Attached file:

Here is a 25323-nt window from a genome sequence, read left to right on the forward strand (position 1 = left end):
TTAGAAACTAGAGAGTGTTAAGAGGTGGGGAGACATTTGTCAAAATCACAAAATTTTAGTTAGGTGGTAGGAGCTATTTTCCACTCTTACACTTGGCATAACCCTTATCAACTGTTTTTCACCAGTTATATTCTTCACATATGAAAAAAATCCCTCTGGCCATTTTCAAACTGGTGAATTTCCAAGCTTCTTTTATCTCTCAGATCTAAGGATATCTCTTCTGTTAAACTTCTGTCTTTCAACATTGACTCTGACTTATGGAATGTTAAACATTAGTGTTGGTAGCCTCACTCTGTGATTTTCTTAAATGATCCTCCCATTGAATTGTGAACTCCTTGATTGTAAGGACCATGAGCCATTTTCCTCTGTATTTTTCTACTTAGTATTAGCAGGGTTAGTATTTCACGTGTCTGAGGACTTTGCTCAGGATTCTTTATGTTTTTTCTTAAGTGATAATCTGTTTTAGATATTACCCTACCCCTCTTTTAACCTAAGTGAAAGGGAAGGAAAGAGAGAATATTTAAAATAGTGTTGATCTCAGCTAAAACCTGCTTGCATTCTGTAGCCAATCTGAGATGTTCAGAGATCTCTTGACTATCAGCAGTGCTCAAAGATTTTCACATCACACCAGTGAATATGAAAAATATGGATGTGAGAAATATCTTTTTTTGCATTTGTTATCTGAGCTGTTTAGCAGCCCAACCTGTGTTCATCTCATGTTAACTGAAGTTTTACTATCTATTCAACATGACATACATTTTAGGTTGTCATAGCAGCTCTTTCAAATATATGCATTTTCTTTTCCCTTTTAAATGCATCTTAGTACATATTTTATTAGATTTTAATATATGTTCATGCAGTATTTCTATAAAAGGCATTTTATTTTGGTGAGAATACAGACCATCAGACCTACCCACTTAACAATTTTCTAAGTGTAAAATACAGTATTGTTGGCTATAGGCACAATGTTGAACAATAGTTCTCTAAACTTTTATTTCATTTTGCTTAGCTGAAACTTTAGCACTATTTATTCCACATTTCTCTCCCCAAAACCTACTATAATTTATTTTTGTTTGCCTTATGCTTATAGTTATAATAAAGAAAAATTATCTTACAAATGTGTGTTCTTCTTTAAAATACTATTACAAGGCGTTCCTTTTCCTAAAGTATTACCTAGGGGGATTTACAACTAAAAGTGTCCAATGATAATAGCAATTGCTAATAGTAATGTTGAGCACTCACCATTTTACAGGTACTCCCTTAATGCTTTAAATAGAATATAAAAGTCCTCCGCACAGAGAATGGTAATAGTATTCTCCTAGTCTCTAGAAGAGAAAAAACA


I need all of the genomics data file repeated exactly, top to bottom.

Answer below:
Here is a 25323-nt window from a genome sequence, read left to right on the forward strand (position 1 = left end):
TTAGAAACTAGAGAGTGTTAAGAGGTGGGGAGACATTTGTCAAAATCACAAAATTTTAGTTAGGTGGTAGGAGCTATTTTCCACTCTTACACTTGGCATAACCCTTATCAACTGTTTTTCACCAGTTATATTCTTCACATATGAAAAAAATCCCTCTGGCCATTTTCAAACTGGTGAATTTCCAAGCTTCTTTTATCTCTCAGATCTAAGGATATCTCTTCTGTTAAACTTCTGTCTTTCAACATTGACTCTGACTTATGGAATGTTAAACATTAGTGTTGGTAGCCTCACTCTGTGATTTTCTTAAATGATCCTCCCATTGAATTGTGAACTCCTTGATTGTAAGGACCATGAGCCATTTTCCTCTGTATTTTTCTACTTAGTATTAGCAGGGTTAGTATTTCACGTGTCTGAGGACTTTGCTCAGGATTCTTTATGTTTTTTCTTAAGTGATAATCTGTTTTAGATATTACCCTACCCCTCTTTTAACCTAAGTGAAAGGGAAGGAAAGAGAGAATATTTAAAATAGTGTTGATCTCAGCTAAAACCTGCTTGCATTCTGTAGCCAATCTGAGATGTTCAGAGATCTCTTGACTATCAGCAGTGCTCAAAGATTTTCACATCACACCAGTGAATATGAAAAATATGGATGTGAGAAATATCTTTTTTTGCATTTGTTATCTGAGCTGTTTAGCAGCCCAACCTGTGTTCATCTCATGTTAACTGAAGTTTTACTATCTATTCAACATGACATACATTTTAGGTTGTCATAGCAGCTCTTTCAAATATATGCATTTTCTTTTCCCTTTTAAATGCATCTTAGTACATATTTTATTAGATTTTAATATATGTTCATGCAGTATTTCTATAAAAGGCATTTTATTTTGGTGAGAATACAGACCATCAGACCTACCCACTTAACAATTTTCTAAGTGTAAAATACAGTATTGTTGGCTATAGGCACAATGTTGAACAATAGTTCTCTAAACTTTTATTTCATTTTGCTTAGCTGAAACTTTAGCACTATTTATTCCACATTTCTCTCCCCAAAACCTACTATAATTTATTTTTGTTTGCCTTATGCTTATAGTTATAATAAAGAAAAATTATCTTACAAATGTGTGTTCTTCTTTAAAATACTATTACAAGGCGTTCCTTTTCCTAAAGTATTACCTAGGGGGATTTACAACTAAAAGTGTCCAATGATAATAGCAATTGCTAATAGTAATGTTGAGCACTCACCATTTTACAGGTACTCCCTTAATGCTTTAAATAGAATATAAAAGTCCTCCGCACAGAGAATGGTAATAGTATTCTCCTAGTCTCTAGAAGAGAAAAAACA